[1] True Bio-Attack: Some people hypothesis that Covid-19 was a soft attack against the western world. I will only mention this possibility because it certainly seems interesting that China and other totalitarian countries fared the best during the outbreak.

[2] Disclaimer: I do not condone or advise anyone to commit any crime.

[3] Resident Survey: When I lived in a large apartment complex, I once caught a maintenance worker inside my home “checking for water-leaks”. The overly nervous worker finished his token search and left. I noticed some things were missing, and changed the locks on the door when the facility said it wasn’t going to do anything to fix the problem.

[4] Desert: I’ve always been a huge fan of Frank Herbert’s: Dune series. While becoming a “desert creature” has a certain appeal, I’m too “water fat”. There aren’t any nearby deserts to make it practical, so I’m not trained to survive in a desert environment.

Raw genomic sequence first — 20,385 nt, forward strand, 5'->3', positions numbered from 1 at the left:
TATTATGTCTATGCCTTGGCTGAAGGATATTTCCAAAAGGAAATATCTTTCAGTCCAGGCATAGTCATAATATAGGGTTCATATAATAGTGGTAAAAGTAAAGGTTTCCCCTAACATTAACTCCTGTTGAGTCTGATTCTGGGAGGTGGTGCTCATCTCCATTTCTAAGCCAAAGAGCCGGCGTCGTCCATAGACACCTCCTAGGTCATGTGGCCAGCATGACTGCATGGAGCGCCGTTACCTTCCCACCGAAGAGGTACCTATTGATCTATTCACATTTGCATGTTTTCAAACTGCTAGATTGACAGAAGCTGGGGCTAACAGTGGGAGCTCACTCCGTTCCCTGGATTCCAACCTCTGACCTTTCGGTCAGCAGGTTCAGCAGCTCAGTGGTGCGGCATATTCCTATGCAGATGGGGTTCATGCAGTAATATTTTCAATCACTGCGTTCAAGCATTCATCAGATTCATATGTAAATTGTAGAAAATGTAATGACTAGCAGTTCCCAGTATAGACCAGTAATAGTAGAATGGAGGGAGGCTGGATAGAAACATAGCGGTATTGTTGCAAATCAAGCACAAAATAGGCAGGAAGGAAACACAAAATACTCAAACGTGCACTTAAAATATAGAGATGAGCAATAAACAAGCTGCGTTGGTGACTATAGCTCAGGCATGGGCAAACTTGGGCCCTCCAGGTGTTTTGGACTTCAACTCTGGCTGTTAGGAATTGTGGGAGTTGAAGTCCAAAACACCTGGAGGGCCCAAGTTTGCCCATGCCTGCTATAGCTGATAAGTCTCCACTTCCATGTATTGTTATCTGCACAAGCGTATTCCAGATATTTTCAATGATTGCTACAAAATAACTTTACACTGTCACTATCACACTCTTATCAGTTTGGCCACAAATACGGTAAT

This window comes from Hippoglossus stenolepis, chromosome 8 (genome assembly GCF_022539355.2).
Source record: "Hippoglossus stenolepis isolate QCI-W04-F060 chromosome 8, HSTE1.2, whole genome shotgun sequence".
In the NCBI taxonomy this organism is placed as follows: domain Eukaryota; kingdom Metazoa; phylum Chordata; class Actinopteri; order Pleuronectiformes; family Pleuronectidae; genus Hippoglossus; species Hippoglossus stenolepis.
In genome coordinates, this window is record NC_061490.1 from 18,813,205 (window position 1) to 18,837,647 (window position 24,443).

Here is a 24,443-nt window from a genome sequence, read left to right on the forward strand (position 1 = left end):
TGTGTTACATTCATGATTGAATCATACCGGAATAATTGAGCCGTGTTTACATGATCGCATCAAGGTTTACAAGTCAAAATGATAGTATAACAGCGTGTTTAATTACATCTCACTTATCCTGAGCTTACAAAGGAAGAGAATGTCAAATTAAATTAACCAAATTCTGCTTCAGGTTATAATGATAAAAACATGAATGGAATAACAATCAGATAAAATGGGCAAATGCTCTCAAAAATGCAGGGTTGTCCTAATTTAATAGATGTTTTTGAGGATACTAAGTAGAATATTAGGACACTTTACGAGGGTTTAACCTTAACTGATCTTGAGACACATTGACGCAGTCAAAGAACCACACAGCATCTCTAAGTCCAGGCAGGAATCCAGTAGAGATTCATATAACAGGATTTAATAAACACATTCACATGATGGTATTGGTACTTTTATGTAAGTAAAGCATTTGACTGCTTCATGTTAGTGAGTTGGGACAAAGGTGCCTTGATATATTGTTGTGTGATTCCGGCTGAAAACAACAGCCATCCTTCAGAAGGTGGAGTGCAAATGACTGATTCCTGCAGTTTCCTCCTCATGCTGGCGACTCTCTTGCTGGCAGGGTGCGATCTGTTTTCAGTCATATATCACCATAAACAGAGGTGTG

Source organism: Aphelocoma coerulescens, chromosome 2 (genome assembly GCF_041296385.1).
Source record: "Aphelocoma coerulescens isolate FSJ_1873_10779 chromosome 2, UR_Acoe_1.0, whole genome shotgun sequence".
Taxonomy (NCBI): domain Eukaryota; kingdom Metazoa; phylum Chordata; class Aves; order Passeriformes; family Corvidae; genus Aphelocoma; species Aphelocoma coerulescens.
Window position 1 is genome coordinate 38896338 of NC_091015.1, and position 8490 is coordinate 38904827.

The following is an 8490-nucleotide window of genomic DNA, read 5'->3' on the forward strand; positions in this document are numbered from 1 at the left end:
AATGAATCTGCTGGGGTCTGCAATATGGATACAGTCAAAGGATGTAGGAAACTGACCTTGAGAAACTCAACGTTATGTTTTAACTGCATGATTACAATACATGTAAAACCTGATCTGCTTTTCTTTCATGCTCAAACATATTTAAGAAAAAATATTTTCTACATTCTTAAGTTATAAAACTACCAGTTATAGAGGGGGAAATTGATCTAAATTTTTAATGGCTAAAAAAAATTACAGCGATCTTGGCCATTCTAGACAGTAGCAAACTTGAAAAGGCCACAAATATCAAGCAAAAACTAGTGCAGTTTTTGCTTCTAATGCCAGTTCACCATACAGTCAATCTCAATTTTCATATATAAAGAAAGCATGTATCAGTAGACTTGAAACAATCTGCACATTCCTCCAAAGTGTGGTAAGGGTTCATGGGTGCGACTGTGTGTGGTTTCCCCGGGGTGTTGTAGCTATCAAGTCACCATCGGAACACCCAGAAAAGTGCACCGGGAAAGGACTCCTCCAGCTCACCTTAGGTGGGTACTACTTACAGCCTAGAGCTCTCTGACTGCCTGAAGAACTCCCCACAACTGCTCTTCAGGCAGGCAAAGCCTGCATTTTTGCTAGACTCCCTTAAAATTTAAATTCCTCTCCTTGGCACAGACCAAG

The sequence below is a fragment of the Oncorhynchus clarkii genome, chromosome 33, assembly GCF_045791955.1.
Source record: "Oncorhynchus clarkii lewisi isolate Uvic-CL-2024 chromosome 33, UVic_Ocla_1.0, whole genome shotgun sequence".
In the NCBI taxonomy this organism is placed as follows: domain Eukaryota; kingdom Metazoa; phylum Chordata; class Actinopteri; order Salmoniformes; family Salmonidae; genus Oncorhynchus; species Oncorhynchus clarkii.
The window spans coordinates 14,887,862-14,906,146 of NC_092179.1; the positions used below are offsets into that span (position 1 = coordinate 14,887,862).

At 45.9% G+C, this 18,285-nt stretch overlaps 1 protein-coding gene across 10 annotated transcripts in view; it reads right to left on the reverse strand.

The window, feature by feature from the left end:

Much of the information contained my survival articles will not apply to desert survivalism.

[5] Edible Vegetation: If you don’t know if it’s edible, DO NOT EAT IT. That includes but is not limited to: fungi, berries, flowers, nuts, or any other part of a plant (root, leaf, or stem). Nature can be tricky, some parts of a perfectly edible plant can be poisonous.

[6] Medical Disclaimer: I am not a medical professional, and any perceived advice in this work needs to be regarded at the same level as an “old wives’ cure” or as part of fiction.  

[7] Alarm: Bells have been ringing for millennia. They’ve been used to warn of pending attacks, natural disasters… and dinner.

[8] Squatters-Rights: This legal protection of criminal trespassers should never have existed in the first place.